Have you ever wondered where all your money goes? Do you control your money? Or does your money control you?
As the U.S. deadline for filing your tax return rapidly approaches (April 15), many of us suddenly realize we have no idea where our money goes. We haven't a clue as to what we spent our money on.
No, this is not a blog about investing. This is a blog about valuing your hard-earned money so you can take control of how -- and on what -- you spend your money. This is a blog about giving your money a purpose that enriches your life!
Many people spend money to soothe emotions. They use money as an emotional elixir. Remember that time you were really pissed off at your partner -- so you went shopping to blow off some steam? The next thing you know you bought a new pair of shoes and a pair of pants -- neither of which you really needed.
Initially the purchases made you feel good; however this was a fleeting high.
Using money to buy things you don't really need (and sometimes don't even want) as a way of ineffectively dealing with emotions you don't want to feel: i.e., anger, jealousy, depression, loneliness, frustration, boredom, puts you in the precarious position of wasting your money on unnecessary purchases throughout your life.
You are not getting your money's worth -- from your money -- when you spend this way. This money was spent without any real thought behind the spending. It was spent without a conscious purpose.
Emotional spending is like reaching for junk food to satisfy your hunger. The fix is short-term, leaving us hungry shortly after the junk food has been consumed. Emotional spending very temporarily soothes our emotions; however it is only a matter of time before these same emotions we were trying to tame reappear following our purchase.
And the emotional spending cycle continues...
Impulsive spending brought on by that awesome two-day only sale can also be a way of having your emotions control your money.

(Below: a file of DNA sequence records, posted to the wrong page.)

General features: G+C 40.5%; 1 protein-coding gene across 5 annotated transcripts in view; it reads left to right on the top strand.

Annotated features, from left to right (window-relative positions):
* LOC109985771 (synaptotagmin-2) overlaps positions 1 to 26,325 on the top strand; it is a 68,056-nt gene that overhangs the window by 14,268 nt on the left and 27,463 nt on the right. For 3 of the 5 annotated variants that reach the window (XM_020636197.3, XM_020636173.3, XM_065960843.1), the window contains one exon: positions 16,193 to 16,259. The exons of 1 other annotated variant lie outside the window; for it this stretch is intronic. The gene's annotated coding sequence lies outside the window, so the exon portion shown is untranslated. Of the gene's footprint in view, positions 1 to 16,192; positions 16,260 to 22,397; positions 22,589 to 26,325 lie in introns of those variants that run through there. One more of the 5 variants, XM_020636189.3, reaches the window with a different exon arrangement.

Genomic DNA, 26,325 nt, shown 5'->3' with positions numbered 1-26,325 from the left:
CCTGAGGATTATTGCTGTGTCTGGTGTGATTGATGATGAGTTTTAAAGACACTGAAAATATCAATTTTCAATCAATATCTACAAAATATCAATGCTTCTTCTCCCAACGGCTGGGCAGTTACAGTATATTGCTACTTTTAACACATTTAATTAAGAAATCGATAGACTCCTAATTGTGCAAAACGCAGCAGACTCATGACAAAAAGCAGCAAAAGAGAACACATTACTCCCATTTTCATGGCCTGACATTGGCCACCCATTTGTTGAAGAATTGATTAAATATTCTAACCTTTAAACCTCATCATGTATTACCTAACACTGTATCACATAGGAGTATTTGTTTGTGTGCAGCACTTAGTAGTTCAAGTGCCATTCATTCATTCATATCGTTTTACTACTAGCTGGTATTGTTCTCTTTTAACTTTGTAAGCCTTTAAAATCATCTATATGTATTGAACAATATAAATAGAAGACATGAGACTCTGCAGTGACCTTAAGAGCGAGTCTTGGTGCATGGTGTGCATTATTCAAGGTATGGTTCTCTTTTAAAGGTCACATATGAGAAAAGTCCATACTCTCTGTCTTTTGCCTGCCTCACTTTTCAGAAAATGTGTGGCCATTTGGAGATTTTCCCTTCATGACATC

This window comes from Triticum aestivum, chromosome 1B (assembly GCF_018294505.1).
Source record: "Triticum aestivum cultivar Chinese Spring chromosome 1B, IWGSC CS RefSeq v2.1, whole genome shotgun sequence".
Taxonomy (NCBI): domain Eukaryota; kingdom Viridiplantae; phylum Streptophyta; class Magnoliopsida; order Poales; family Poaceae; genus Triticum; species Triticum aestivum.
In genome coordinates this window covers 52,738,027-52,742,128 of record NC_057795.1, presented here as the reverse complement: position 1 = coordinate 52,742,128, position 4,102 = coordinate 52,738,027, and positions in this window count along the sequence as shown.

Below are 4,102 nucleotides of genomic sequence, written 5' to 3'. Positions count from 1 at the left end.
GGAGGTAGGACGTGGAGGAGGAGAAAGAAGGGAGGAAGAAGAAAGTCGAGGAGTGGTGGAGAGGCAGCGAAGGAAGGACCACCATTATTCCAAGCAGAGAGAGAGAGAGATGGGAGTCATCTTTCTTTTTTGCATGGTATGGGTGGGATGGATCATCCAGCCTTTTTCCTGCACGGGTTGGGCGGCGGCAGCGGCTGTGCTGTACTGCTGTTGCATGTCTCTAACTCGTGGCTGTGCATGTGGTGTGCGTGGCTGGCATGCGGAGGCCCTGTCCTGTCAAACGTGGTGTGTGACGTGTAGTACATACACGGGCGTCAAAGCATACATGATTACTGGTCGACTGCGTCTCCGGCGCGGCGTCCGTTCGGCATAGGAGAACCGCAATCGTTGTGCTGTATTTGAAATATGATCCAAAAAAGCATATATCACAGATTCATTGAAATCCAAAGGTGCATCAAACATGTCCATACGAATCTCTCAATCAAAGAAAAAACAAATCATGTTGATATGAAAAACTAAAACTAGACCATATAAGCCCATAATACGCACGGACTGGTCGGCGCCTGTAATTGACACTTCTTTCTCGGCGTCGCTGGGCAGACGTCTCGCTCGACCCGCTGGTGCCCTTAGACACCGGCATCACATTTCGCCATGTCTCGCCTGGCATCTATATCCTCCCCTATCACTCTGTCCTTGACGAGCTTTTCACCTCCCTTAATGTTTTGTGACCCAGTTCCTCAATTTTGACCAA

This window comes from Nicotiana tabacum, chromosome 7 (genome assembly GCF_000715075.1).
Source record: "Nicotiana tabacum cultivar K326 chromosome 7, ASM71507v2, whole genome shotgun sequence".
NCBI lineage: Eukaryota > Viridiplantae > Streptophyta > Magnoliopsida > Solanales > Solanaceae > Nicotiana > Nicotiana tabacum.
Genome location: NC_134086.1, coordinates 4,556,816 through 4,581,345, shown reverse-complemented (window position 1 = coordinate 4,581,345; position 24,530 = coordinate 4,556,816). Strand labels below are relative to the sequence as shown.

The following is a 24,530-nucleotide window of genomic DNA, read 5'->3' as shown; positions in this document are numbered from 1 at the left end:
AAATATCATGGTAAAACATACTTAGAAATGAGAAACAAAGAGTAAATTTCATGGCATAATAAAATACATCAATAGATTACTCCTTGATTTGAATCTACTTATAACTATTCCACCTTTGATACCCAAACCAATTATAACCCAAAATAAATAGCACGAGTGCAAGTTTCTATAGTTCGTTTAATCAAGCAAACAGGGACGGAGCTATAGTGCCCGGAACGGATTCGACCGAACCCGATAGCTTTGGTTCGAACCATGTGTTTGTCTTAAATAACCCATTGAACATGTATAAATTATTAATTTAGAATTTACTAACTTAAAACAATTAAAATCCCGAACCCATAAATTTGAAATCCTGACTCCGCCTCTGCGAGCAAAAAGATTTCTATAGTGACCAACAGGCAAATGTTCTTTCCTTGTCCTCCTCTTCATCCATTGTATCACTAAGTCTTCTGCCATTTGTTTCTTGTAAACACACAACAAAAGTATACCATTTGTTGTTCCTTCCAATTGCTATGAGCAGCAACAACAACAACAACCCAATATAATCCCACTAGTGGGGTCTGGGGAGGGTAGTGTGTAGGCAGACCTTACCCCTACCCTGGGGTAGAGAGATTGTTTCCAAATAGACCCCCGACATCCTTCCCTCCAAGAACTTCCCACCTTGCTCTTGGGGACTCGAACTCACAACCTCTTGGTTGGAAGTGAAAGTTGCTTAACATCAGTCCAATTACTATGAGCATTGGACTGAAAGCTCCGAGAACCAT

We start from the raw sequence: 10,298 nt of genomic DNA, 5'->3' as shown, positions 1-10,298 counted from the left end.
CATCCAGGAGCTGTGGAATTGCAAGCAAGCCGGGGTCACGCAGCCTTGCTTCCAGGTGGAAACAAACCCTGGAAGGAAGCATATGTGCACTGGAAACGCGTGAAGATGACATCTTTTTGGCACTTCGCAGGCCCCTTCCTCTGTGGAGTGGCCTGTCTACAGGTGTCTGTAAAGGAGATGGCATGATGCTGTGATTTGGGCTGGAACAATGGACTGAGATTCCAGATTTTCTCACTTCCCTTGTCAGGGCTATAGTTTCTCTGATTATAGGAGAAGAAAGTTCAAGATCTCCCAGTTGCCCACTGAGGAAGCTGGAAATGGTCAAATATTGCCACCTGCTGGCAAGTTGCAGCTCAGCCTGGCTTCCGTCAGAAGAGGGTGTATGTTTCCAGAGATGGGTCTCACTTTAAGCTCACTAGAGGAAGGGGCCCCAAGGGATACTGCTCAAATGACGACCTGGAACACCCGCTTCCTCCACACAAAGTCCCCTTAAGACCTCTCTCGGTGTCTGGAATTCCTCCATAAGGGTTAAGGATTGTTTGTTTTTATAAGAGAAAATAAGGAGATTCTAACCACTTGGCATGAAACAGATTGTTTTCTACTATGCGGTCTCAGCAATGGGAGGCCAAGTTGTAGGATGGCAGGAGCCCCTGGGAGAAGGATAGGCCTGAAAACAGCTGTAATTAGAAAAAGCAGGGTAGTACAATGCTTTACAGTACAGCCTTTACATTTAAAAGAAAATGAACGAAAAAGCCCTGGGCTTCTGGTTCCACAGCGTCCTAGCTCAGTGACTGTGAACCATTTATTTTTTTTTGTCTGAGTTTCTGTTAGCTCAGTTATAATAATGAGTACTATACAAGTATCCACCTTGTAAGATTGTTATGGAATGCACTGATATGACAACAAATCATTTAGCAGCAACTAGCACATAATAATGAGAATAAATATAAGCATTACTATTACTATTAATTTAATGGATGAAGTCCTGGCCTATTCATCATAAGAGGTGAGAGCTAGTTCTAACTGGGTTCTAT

Even though that coat you purchased was 50 percent off the regular price, if you had no intention of buying the coat when you walked into the store, (or logged onto the internet) you just wasted money on an impulsive purchase. You can kid yourself into thinking you saved 50 percent off the retail price, but the fact of the matter is you didn't save any money at all. You just wasted the money you did spend.
A purchase bought on sale isn't a bargain unless you needed the item purchased, regardless of whether it was on sale or not!
Retail marketers know this and they play into the pleasure-center of our brain when they promote a time-limited sale. They understand the brain is hard-wired for pleasure -- with the anticipation of pleasure being just as strong an influence on our brain's pleasure-center as the actual purchase. Hence the heightened frenzy we feel in anticipated of a sale!
Emotional spending and impulsive spending both help explain why the clothes and accessories in your closet have never been worn or used -- with the price tags still attached to them.
Consciously Create a Purpose for Your Money
You work hard for your money. You are entitled to enjoy it and to make an indulgent purchase on occasion. The key to controlling your money instead of having your money control you is based upon the ability to make a conscious decision on how much money you will spend on these indulgent (and perhaps frivolous) purchases.
Find a conscious way to give your money a purpose and meaning specific to what you want for your life (and lifestyle). Decide how you want your money to improve the quality of your life now -- and in the future.
Giving your money a purpose will help you avoid throwing your money away on emotional and impulsive purchases.
Take control of your hard-earned cash, instead of having your cash control you.
You work hard for your money -- make sure you put it to good use!
To learn more about your relationship to money you might want to check out my Amazon best-selling book: Money Can Buy You Happiness: Secrets Women Need to Know to Get Paid What They Are Worth!.
To learn more about Dr. Patty Ann visit: